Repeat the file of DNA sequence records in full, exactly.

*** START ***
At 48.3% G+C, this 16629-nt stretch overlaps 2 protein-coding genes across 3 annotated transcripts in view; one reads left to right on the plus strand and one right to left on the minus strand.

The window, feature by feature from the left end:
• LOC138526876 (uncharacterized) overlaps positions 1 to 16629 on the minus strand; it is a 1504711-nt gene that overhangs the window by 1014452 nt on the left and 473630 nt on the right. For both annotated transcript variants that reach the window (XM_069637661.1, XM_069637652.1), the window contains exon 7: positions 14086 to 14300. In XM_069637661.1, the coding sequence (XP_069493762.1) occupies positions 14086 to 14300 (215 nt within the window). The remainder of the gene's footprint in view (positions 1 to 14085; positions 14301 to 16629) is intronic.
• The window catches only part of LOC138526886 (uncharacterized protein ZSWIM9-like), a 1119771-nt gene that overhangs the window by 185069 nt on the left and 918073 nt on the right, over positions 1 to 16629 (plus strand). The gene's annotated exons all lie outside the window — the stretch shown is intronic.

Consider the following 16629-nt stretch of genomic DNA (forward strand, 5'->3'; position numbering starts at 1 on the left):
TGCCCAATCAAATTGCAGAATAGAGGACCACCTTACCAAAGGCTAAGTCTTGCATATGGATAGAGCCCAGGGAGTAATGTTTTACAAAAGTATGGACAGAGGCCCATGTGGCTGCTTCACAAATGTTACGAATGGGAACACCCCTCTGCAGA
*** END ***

At 48.3% G+C, this 16629-nt stretch overlaps 2 protein-coding genes across 3 annotated transcripts in view; one reads left to right on the plus strand and one right to left on the minus strand.

The window, feature by feature from the left end:
• LOC138526876 (uncharacterized) overlaps positions 1 to 16629 on the minus strand; it is a 1504711-nt gene that overhangs the window by 1014452 nt on the left and 473630 nt on the right. For both annotated transcript variants that reach the window (XM_069637661.1, XM_069637652.1), the window contains exon 7: positions 14086 to 14300. In XM_069637661.1, the coding sequence (XP_069493762.1) occupies positions 14086 to 14300 (215 nt within the window). The remainder of the gene's footprint in view (positions 1 to 14085; positions 14301 to 16629) is intronic.
• The window catches only part of LOC138526886 (uncharacterized protein ZSWIM9-like), a 1119771-nt gene that overhangs the window by 185069 nt on the left and 918073 nt on the right, over positions 1 to 16629 (plus strand). The gene's annotated exons all lie outside the window — the stretch shown is intronic.

Consider the following 16629-nt stretch of genomic DNA (forward strand, 5'->3'; position numbering starts at 1 on the left):
TGCCCAATCAAATTGCAGAATAGAGGACCACCTTACCAAAGGCTAAGTCTTGCATATGGATAGAGCCCAGGGAGTAATGTTTTACAAAAGTATGGACAGAGGCCCATGTGGCTGCTTCACAAATGTTACGAATGGGAACACCCCTCTGCAGA